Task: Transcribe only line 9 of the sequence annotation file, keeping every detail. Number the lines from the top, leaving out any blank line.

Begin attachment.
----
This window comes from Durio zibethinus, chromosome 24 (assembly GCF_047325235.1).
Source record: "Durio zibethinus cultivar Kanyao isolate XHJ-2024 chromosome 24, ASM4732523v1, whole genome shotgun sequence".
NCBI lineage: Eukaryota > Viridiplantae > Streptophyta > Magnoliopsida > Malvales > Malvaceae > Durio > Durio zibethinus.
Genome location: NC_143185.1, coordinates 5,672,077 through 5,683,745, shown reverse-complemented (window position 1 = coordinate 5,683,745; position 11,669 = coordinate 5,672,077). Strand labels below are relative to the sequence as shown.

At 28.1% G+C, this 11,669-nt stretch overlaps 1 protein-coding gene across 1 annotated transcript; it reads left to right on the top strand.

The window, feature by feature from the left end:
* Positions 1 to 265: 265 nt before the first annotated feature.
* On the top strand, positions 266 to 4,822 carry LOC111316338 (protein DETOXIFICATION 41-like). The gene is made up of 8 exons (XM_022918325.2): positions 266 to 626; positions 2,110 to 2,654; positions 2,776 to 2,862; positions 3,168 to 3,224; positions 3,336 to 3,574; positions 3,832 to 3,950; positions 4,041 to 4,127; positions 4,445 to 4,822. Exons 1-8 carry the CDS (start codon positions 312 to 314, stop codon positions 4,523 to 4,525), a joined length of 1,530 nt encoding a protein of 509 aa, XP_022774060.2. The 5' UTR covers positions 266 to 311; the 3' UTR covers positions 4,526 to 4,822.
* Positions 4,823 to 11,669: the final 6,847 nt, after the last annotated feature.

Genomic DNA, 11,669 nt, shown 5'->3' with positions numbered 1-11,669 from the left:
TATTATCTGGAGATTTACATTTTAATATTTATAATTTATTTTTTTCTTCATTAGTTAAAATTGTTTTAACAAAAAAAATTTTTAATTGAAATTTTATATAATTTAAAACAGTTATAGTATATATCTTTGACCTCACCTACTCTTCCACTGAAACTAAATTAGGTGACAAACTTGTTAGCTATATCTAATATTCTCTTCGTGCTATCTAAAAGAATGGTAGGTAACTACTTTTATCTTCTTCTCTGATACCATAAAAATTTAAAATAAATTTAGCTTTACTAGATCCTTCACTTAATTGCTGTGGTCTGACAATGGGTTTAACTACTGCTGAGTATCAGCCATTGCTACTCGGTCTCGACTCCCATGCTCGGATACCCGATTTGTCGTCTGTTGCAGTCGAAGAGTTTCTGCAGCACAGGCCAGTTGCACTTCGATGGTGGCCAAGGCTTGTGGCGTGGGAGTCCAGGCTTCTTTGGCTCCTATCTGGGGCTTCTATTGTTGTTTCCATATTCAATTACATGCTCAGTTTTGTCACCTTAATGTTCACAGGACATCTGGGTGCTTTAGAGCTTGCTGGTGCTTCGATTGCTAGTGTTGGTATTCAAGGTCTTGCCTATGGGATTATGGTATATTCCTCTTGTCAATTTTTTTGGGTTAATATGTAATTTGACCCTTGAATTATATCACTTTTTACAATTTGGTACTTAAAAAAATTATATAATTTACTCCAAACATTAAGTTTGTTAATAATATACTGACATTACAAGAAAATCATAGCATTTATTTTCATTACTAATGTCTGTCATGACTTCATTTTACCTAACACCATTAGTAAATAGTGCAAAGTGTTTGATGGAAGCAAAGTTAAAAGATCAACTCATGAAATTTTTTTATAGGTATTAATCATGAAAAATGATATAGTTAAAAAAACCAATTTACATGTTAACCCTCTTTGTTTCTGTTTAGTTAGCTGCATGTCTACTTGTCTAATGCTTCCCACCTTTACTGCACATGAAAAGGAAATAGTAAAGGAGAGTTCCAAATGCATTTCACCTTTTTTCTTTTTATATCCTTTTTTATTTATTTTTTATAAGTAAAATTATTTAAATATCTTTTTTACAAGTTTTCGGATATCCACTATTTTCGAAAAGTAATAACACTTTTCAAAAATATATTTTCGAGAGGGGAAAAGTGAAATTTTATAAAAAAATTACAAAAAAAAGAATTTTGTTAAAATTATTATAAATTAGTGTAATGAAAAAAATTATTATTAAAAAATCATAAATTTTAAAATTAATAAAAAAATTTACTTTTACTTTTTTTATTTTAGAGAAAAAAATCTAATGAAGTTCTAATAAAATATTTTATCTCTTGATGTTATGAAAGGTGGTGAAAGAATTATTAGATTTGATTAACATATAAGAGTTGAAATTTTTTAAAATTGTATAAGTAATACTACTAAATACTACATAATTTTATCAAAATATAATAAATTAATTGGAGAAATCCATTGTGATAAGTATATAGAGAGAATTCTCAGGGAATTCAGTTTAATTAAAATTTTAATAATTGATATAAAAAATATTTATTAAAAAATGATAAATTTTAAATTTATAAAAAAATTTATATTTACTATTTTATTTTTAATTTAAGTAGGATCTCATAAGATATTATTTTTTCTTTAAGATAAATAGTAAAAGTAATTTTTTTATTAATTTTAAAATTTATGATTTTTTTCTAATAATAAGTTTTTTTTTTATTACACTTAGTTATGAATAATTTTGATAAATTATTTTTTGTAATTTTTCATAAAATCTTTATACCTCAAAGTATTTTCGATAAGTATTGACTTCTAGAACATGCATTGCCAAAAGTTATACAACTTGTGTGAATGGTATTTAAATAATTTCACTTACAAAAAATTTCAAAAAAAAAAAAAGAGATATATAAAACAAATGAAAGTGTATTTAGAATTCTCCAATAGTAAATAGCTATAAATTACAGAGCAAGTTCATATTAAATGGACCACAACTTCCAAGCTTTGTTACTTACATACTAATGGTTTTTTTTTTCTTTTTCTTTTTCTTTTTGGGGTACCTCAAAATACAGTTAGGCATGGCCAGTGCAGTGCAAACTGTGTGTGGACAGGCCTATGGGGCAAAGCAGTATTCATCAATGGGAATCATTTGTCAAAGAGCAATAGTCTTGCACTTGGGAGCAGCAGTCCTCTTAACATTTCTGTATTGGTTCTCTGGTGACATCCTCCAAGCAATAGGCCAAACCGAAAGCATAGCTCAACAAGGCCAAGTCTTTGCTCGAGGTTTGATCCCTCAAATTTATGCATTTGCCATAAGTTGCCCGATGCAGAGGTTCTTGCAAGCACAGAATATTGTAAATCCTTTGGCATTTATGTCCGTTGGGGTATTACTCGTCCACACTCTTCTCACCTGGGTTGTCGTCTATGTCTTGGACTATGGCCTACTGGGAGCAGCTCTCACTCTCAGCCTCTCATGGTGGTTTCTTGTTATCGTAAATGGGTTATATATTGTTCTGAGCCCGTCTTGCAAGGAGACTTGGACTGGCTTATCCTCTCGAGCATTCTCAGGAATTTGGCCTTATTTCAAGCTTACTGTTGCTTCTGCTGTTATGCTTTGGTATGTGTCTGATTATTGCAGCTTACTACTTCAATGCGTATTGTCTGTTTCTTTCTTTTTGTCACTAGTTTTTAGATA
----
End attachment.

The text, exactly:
* Positions 4,823 to 11,669: the final 6,847 nt, after the last annotated feature.